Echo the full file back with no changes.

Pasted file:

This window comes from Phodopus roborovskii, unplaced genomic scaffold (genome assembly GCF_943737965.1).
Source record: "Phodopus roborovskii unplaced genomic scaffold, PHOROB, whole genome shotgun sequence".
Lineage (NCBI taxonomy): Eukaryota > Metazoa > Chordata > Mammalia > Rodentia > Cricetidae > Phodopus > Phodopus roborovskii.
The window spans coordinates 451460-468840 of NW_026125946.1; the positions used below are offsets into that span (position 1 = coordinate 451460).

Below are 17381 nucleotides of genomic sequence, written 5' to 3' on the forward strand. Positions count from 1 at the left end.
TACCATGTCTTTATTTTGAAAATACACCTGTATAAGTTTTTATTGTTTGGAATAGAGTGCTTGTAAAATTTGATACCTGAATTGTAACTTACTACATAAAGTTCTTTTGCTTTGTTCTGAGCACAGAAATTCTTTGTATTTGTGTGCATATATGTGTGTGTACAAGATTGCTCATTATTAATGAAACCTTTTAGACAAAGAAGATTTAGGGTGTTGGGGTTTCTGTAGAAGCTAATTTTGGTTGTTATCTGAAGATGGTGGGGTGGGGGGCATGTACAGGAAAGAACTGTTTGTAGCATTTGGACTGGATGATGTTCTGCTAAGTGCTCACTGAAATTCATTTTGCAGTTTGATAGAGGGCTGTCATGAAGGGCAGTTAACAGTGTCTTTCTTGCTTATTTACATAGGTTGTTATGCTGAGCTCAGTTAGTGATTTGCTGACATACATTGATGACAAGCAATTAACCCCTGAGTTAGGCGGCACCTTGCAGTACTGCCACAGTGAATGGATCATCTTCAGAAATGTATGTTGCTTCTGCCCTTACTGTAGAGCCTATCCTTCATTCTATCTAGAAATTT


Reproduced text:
This window comes from Phodopus roborovskii, unplaced genomic scaffold (genome assembly GCF_943737965.1).
Source record: "Phodopus roborovskii unplaced genomic scaffold, PHOROB, whole genome shotgun sequence".
Lineage (NCBI taxonomy): Eukaryota > Metazoa > Chordata > Mammalia > Rodentia > Cricetidae > Phodopus > Phodopus roborovskii.
The window spans coordinates 451460-468840 of NW_026125946.1; the positions used below are offsets into that span (position 1 = coordinate 451460).

Below are 17381 nucleotides of genomic sequence, written 5' to 3' on the forward strand. Positions count from 1 at the left end.
TACCATGTCTTTATTTTGAAAATACACCTGTATAAGTTTTTATTGTTTGGAATAGAGTGCTTGTAAAATTTGATACCTGAATTGTAACTTACTACATAAAGTTCTTTTGCTTTGTTCTGAGCACAGAAATTCTTTGTATTTGTGTGCATATATGTGTGTGTACAAGATTGCTCATTATTAATGAAACCTTTTAGACAAAGAAGATTTAGGGTGTTGGGGTTTCTGTAGAAGCTAATTTTGGTTGTTATCTGAAGATGGTGGGGTGGGGGGCATGTACAGGAAAGAACTGTTTGTAGCATTTGGACTGGATGATGTTCTGCTAAGTGCTCACTGAAATTCATTTTGCAGTTTGATAGAGGGCTGTCATGAAGGGCAGTTAACAGTGTCTTTCTTGCTTATTTACATAGGTTGTTATGCTGAGCTCAGTTAGTGATTTGCTGACATACATTGATGACAAGCAATTAACCCCTGAGTTAGGCGGCACCTTGCAGTACTGCCACAGTGAATGGATCATCTTCAGAAATGTATGTTGCTTCTGCCCTTACTGTAGAGCCTATCCTTCATTCTATCTAGAAATTT